Zax Zax - 3 months ago 19
Android Question

Date conversion to a different locale

I am working on an

project in which I'm implementing localization.

I'll be getting the locale and the time zone. Using this information, I have written the below code:

String []locale= User.getInstance().getLanguage().split("-");//Assume, locale[0]=hi, locale[1]=IN
Calendar choosenDate = Calendar.getInstance(new Locale(locale[0],locale[1]));
SimpleDateFormat Dformat = new SimpleDateFormat("MMMM dd yyyy",new Locale(locale[0],locale[1]));
Log.d("MY_APP","***********Newly converted date:"+Dformat.format(choosenDate.getTime()));

The log that I'm getting from the above code is:

**********Newly converted date:सितंबर 07 2016

So, basically the problem I'm facing is only the
i.e: the month part is getting converted into the Locale specified (in above language it is Hindi(hi-IN)). However, the
"dd yyyy"
is not getting converted into Hindi.

Can someone tell me what am I doing wrong or how can I make sure that even the dd and yyyy part also get converted to the specified locale.


Arabic versus Hindu styled numerals

Apparently you expected the digits to be converted from the Arabic style to the Hindu style, as seen in this Wikipedia article on Arabic-Hindu numerals. (Not that I know anything about this subject. Please forgive any inappropriate use of language/country/tradition terms here.)

Image of variations on the Arabic-Hindu numerals (sourced from Wikipedia)

Your Question does not make obvious that you were after the alternative style of numeral digits; please take more care when posting to Stack Overflow.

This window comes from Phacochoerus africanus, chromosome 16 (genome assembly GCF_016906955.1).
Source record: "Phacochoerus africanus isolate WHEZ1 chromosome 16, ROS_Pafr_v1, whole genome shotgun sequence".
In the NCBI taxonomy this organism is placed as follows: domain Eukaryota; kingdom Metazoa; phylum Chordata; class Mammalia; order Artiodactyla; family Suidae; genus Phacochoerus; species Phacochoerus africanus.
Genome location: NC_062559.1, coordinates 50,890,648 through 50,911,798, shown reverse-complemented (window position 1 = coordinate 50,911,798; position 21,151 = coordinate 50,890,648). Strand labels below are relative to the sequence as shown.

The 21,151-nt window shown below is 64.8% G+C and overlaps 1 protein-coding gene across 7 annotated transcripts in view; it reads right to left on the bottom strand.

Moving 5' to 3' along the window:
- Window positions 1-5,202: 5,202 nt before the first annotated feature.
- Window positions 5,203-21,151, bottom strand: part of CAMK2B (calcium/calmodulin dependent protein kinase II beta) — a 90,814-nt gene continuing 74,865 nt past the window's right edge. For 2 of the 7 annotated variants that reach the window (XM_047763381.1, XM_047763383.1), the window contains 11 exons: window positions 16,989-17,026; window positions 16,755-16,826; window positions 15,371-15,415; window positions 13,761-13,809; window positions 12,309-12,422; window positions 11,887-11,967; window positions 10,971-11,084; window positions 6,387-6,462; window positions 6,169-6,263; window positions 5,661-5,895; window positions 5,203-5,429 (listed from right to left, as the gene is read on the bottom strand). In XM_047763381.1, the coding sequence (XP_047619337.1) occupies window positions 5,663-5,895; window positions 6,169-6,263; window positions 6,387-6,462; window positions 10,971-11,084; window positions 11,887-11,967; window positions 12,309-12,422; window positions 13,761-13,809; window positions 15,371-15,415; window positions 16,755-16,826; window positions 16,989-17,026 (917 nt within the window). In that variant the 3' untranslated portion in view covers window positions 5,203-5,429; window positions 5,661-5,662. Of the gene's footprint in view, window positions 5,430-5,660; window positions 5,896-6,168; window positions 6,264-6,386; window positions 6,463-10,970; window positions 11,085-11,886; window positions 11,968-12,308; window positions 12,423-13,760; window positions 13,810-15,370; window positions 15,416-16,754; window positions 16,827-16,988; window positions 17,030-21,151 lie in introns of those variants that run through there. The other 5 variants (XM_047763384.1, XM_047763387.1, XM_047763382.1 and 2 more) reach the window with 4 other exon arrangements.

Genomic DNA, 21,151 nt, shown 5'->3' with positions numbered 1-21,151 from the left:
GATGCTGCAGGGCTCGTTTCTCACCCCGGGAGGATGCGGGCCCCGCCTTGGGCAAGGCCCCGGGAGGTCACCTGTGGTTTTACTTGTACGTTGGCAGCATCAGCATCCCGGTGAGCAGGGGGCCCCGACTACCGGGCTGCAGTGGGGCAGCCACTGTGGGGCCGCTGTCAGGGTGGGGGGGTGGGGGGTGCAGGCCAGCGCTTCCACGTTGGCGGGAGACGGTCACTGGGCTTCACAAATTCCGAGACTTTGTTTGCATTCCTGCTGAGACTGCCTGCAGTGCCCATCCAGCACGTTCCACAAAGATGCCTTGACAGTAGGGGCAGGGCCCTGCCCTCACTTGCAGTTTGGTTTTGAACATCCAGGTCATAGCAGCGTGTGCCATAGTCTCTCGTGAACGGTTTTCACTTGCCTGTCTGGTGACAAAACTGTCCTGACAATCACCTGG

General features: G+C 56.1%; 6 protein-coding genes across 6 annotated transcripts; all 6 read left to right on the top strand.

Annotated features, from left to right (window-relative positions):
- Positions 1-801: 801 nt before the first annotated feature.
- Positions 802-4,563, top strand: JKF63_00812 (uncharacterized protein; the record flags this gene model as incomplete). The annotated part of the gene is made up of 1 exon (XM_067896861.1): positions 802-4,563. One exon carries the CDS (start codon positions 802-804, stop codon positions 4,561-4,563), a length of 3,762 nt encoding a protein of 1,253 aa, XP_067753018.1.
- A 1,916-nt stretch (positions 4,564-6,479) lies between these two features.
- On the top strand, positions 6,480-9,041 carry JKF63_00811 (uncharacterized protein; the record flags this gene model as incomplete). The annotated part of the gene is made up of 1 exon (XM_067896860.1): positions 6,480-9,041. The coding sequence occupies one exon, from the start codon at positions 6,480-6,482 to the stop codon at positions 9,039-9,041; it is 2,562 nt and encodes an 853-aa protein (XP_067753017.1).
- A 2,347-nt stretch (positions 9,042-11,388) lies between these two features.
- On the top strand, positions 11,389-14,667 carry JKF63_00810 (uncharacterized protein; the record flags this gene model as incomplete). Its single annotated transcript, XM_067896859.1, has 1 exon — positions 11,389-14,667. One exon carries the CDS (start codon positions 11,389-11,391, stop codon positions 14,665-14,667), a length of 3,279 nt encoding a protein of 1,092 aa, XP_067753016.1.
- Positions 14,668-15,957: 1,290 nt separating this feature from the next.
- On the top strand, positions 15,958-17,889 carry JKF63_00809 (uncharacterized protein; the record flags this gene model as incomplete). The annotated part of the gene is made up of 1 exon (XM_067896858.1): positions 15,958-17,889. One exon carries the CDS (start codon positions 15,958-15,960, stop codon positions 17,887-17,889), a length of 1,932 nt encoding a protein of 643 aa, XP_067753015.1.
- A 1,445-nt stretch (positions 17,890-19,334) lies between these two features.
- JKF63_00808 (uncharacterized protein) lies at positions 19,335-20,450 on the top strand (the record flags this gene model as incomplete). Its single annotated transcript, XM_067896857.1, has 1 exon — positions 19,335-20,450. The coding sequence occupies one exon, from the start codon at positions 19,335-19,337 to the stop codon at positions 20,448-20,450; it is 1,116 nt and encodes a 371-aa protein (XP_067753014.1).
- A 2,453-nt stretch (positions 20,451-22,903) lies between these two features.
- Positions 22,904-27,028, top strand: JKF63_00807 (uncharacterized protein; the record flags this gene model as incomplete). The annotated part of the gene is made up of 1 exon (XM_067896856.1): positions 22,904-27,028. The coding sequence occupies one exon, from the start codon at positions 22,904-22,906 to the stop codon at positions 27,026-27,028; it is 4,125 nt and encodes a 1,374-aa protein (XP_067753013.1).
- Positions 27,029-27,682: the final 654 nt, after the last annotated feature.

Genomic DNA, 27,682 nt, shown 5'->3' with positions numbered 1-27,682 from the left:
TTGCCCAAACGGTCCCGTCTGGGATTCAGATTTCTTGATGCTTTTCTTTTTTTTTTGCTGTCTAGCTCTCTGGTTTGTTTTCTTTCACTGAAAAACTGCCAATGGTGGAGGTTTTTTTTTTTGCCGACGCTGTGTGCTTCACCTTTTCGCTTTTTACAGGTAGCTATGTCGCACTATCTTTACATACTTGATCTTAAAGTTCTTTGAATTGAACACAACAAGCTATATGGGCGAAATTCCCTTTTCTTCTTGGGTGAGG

Arabic style on Oracle Java 8

FYI, I ran the following code using the modern java.time classes rather than the troublesome legacy date-time classes used in the Question. I get only the Arabic style of numerals.

I loop through an arbitrary collection of Locale objects. For each I loop through all four of FormatStyle objects to specify the length of abbreviation to use in automatically localizing the output of the current moment.

ZoneId z = ZoneId.of ( "America/Montreal" );
ZonedDateTime zdt = ( z );

List<Locale> locales = new ArrayList<> ();
locales.add ( Locale.US );
locales.add ( Locale.CANADA_FRENCH );
locales.add ( Locale.TAIWAN );
locales.add ( new Locale ( "hi" , "IN" ) );  // Hindi, India.
// locales.add ( new Locale ( "ar" , "MA" ) );  // Arabic, Morocco

EnumSet<FormatStyle> formatStyles = EnumSet.allOf ( FormatStyle.class );

for ( Locale locale : locales ) {
    System.out.println ( "—————" );
    System.out.println ( "Locale: " + locale );
    for ( FormatStyle formatStyle : formatStyles ) {
        DateTimeFormatter f = DateTimeFormatter.ofLocalizedDateTime ( formatStyle ).withLocale ( locale );
        System.out.println ( String.format ( "%1$-" + 20 + "s" , "FormatStyle: " + formatStyle ) + "  →  " + zdt.format ( f ) );
System.out.println ( "—————" );

When run on the Oracle implementation of Java SE 8 Update 102 on macOS.

Locale: en_US